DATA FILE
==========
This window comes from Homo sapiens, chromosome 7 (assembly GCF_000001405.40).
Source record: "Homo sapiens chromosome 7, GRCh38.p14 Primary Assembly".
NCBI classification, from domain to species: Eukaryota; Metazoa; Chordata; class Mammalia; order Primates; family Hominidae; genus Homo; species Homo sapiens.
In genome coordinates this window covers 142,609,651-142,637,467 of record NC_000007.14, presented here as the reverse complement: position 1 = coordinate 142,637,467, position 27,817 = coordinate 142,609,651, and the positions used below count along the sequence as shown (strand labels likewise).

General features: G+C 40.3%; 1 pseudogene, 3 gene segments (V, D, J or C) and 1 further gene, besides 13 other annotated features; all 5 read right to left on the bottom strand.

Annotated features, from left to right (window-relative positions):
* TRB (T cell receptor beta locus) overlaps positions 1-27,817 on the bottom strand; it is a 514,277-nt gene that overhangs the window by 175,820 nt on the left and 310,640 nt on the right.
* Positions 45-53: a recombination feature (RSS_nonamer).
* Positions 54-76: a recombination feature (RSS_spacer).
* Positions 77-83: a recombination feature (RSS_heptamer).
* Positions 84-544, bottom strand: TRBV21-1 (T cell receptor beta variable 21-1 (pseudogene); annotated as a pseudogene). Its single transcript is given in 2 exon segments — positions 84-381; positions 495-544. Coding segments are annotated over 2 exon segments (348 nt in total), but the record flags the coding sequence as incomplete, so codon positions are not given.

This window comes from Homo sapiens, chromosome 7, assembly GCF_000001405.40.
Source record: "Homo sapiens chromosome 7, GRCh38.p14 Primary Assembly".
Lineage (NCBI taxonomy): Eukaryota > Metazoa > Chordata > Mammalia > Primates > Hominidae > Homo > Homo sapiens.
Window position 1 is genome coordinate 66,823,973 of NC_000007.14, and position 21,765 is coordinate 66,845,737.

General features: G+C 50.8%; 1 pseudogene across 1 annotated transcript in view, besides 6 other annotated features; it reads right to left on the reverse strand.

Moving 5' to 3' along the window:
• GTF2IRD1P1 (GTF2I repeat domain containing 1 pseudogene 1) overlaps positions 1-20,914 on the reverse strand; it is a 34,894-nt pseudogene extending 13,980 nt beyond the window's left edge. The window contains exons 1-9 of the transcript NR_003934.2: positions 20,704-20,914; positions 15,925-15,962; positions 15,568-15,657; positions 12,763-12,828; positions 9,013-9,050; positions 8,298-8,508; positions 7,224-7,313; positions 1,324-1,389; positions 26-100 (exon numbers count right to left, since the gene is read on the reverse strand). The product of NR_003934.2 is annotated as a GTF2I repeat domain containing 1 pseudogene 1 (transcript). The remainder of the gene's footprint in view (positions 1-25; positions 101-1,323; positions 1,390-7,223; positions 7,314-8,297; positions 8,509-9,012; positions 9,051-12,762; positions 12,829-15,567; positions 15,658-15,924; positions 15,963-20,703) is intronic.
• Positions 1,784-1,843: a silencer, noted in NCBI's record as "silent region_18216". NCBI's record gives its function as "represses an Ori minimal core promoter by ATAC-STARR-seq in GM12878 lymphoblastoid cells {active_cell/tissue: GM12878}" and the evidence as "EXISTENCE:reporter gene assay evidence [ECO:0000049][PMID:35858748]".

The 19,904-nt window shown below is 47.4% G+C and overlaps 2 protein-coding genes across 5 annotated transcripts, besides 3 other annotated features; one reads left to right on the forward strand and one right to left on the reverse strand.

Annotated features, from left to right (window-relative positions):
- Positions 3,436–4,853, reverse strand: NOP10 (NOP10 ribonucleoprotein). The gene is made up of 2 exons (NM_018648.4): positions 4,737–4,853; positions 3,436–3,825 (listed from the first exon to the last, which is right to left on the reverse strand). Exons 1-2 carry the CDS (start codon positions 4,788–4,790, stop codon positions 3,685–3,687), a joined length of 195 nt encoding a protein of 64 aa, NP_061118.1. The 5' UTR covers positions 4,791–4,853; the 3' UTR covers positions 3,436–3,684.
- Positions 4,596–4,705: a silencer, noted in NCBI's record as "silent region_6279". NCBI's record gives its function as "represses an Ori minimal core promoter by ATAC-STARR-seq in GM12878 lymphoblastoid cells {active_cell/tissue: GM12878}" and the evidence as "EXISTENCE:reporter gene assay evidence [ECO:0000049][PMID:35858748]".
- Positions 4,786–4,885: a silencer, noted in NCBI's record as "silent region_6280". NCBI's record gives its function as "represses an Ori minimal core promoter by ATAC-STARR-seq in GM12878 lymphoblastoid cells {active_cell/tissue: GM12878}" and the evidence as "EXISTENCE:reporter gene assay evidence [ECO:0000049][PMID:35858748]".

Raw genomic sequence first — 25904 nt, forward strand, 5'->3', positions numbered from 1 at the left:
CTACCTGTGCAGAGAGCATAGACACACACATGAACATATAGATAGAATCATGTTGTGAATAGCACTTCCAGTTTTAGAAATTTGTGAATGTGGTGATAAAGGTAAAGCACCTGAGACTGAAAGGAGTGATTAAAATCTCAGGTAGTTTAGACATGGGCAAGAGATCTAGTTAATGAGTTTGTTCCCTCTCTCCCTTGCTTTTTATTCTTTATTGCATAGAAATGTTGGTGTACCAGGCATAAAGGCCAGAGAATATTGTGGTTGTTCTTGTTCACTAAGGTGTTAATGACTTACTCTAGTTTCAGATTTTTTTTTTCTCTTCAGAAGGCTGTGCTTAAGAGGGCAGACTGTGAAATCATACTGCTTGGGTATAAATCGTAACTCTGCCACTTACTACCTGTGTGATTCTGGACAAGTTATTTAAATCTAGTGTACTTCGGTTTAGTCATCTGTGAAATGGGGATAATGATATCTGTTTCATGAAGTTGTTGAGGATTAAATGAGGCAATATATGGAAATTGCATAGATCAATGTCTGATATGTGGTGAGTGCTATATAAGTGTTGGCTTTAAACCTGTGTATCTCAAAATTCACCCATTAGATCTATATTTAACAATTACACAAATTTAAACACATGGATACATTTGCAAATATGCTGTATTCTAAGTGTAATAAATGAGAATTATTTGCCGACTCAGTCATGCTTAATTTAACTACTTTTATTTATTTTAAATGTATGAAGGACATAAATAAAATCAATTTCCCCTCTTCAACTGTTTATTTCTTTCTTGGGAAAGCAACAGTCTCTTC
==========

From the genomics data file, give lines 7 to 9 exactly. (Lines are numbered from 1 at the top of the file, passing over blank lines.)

* TRB (T cell receptor beta locus) overlaps positions 1-27,817 on the bottom strand; it is a 514,277-nt gene that overhangs the window by 175,820 nt on the left and 310,640 nt on the right.
* Positions 45-53: a recombination feature (RSS_nonamer).
* Positions 54-76: a recombination feature (RSS_spacer).